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Cooking Tips

15-Minute Mashed Potatoes

No big pots of water and just 15 minutes of simmering. The key to the fastest, easiest mashed potatoes is all in how you cut the spuds.
By Published Dec. 6, 2022

PSA: I’ve rewritten the mashed potato rules. From here on out, making them will be so much faster and easier. 

This all came about when I started to question some of the de facto steps I’ve been following for years. Namely: Cutting the spuds into chunks and starting them in cold water. 

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The tricky thing with cooking thick potato pieces is that by the time they’re tender at the core, the outside layer has turned to mush and sloughed off starch that makes the mash gluey. The cold-water start is supposed to mitigate this, but in exchange you have to cook the potatoes as gently as possible so that the exterior doesn’t get blown out while you wait for the interior to cook through. Besides, it’s a bit of a slog: Bringing a big pot of water and chunked potatoes to a boil, and then simmering them, takes the better part of an hour.

Here’s the news: Slice the potatoes thin! Add them to boiling water! Use a smaller pot! These changes will drastically simplify and speed the process. Here’s a breakdown of how it works.

How to Make 15-Minute Mashed Potatoes 

Use Sliced Potatoes

Thicker pieces invariably overcook at the surface and release loads of sticky gel while you wait for their insides to soften, leading to a gluey mash. Thin-sliced potatoes are virtually all surface area so there’s almost no disparity between the interior and exterior, and the cook time is minimal.

Use Less Water, Smaller Pot

Chunky potatoes take up a lot of space in a pot; sliced ones fit snugly in a smaller pot that holds less water. The upshot: Less time spent waiting for water to boil and cooking the potatoes.  

Start in Boiling Water

Starting chunked potatoes in cold water is an attempt to minimize how much their exteriors overcook by the time their centers soften. It’s much easier to start with thin-sliced potatoes and add them to boiling water; they’ll cook quickly and evenly from edge to edge.

Fastest, Easiest Mashed Potatoes

Forget big pots of water, long simmer times, and gummy mash. Rigorous testing and our best potato science revealed a smarter, faster, more flexible path.
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JC
JOHN C.
16 days

Absolutely the best chicken ever, even the breast meat was moist! It's the only way I'll cook a whole chicken again. Simple, easy, quick, no mess - perfect every time. I've used both stainless steel and cast iron pans. great and easy technique for “roasted” chicken. I will say there were no pan juices, just fat in the skillet. Will add to the recipe rotation. Good for family and company dinners too. I've done this using a rimmed sheet pan instead of a skillet and put veggies and potatoes around the chicken for a one-pan meal. Broccoli gets nicely browned and yummy!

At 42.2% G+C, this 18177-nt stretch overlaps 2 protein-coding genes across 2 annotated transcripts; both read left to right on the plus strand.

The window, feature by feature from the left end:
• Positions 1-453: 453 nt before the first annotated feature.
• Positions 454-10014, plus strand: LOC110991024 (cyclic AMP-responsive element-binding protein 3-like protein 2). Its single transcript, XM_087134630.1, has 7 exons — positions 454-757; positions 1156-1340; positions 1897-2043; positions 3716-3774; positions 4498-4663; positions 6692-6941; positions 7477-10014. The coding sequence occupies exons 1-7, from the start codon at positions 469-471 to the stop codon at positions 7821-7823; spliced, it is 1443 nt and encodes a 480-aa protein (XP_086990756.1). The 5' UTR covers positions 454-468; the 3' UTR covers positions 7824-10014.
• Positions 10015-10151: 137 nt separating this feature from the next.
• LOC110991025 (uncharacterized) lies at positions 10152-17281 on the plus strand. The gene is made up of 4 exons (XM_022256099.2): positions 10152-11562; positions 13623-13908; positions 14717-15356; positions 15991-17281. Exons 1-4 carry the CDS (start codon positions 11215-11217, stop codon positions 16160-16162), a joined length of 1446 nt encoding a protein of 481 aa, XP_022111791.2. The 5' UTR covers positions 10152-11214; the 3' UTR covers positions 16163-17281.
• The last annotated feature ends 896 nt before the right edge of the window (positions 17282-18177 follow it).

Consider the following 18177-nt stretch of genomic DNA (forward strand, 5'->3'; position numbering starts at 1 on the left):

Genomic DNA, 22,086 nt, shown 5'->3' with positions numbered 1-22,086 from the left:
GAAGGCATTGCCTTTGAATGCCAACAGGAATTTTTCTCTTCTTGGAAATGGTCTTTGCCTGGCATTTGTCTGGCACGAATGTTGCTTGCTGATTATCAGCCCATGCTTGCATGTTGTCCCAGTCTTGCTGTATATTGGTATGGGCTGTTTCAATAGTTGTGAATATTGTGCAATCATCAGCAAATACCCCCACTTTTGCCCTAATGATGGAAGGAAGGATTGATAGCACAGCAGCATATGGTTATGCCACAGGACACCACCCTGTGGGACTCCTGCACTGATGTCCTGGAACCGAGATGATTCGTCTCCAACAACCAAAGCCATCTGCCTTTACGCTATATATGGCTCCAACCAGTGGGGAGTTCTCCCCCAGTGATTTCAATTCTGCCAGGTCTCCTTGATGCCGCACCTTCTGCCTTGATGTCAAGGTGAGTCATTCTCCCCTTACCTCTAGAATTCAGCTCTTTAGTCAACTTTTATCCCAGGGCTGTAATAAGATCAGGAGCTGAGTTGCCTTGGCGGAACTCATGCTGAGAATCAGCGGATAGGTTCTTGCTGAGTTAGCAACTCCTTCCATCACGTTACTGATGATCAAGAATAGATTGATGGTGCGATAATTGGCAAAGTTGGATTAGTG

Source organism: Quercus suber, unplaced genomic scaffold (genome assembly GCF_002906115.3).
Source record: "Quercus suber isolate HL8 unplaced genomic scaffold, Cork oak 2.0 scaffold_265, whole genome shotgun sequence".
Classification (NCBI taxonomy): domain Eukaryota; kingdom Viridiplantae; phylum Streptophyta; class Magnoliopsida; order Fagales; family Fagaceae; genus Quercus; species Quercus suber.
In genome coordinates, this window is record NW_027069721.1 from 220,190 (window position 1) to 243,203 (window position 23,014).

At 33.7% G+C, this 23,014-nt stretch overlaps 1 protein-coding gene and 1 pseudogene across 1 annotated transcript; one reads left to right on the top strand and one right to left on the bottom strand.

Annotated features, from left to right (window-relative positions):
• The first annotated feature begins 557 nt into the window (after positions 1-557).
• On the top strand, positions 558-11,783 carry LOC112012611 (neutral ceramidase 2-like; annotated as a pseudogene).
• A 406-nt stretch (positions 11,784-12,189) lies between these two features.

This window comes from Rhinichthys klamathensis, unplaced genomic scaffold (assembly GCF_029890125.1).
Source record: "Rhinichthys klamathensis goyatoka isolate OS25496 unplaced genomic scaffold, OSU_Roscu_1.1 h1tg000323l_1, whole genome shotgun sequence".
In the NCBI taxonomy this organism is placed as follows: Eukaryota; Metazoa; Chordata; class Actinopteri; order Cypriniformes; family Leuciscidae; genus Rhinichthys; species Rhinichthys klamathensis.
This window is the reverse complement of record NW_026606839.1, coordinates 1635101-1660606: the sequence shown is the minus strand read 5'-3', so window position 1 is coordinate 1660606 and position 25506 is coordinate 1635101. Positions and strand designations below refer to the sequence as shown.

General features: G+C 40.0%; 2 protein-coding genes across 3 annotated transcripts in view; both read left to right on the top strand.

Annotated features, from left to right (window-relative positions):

Absolutely the best chicken ever, even the breast meat was moist! It's the only way I'll cook a whole chicken again. Simple, easy, quick, no mess - perfect every time. I've used both stainless steel and cast iron pans. great and easy technique for “roasted” chicken. I will say there were no pan juices, just fat in the skillet. Will add to the recipe rotation. Good for family and company dinners too.

MD
MILES D.
JOHN C.
9 days

Amazed this recipe works out as well as it does. Would not have thought that the amount of time under the broiler would have produced a very juicy and favorable chicken with a very crispy crust. Used my 12" Lodge Cast Iron skillet (which can withstand 1000 degree temps to respond to those who wondered if it would work) and it turned out great. A "make again" as my family rates things. This is a great recipe, and I will definitely make it again. My butcher gladly butterflied the chicken for me, therefore I found it to be a fast and easy prep. I used my cast iron skillet- marvellous!

CM
CHARLES M.
11 days

John, wasn't it just amazing chicken? So much better than your typical oven baked chicken and on par if not better than gas or even charcoal grilled. It gets that smokey charcoal tasted and overnight koshering definitely helps, something I do when time permits. First-time I've pierced a whole chicken minus the times I make jerk chicken on the grill. Yup, the cast iron was not an issue.